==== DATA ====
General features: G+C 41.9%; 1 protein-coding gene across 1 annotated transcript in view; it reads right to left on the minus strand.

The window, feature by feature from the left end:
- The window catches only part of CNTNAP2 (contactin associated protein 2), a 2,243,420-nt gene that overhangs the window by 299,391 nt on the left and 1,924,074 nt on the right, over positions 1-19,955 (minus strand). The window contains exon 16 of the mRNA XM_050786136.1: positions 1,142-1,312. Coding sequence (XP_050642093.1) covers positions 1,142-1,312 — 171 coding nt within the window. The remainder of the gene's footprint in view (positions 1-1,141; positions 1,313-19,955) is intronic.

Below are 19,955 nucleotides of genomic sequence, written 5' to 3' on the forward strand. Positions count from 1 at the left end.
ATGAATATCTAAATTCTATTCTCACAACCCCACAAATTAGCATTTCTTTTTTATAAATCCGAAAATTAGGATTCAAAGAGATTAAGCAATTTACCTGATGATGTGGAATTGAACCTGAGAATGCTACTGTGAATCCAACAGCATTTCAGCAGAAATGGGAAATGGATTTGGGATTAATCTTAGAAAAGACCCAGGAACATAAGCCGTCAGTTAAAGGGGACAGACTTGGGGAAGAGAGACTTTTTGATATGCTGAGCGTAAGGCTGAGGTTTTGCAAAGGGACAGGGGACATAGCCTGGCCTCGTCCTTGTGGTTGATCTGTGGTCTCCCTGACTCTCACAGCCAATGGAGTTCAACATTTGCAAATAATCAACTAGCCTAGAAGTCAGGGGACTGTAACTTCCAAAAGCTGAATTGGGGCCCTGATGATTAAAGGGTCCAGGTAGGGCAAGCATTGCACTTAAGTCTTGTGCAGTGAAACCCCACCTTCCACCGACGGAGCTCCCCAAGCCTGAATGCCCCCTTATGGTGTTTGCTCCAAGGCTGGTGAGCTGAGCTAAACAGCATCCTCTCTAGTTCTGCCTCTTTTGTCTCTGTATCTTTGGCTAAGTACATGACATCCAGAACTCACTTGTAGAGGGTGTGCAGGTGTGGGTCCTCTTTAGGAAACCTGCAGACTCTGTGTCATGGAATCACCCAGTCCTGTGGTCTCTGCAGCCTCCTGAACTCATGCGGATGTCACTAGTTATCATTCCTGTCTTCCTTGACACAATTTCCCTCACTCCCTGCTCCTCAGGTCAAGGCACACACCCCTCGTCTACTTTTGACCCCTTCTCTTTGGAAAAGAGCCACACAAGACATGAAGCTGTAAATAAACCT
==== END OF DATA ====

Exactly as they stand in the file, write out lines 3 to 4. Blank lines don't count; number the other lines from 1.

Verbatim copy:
- The window catches only part of CNTNAP2 (contactin associated protein 2), a 2,243,420-nt gene that overhangs the window by 299,391 nt on the left and 1,924,074 nt on the right, over positions 1-19,955 (minus strand). The window contains exon 16 of the mRNA XM_050786136.1: positions 1,142-1,312. Coding sequence (XP_050642093.1) covers positions 1,142-1,312 — 171 coding nt within the window. The remainder of the gene's footprint in view (positions 1-1,141; positions 1,313-19,955) is intronic.

Below are 19,955 nucleotides of genomic sequence, written 5' to 3' on the forward strand. Positions count from 1 at the left end.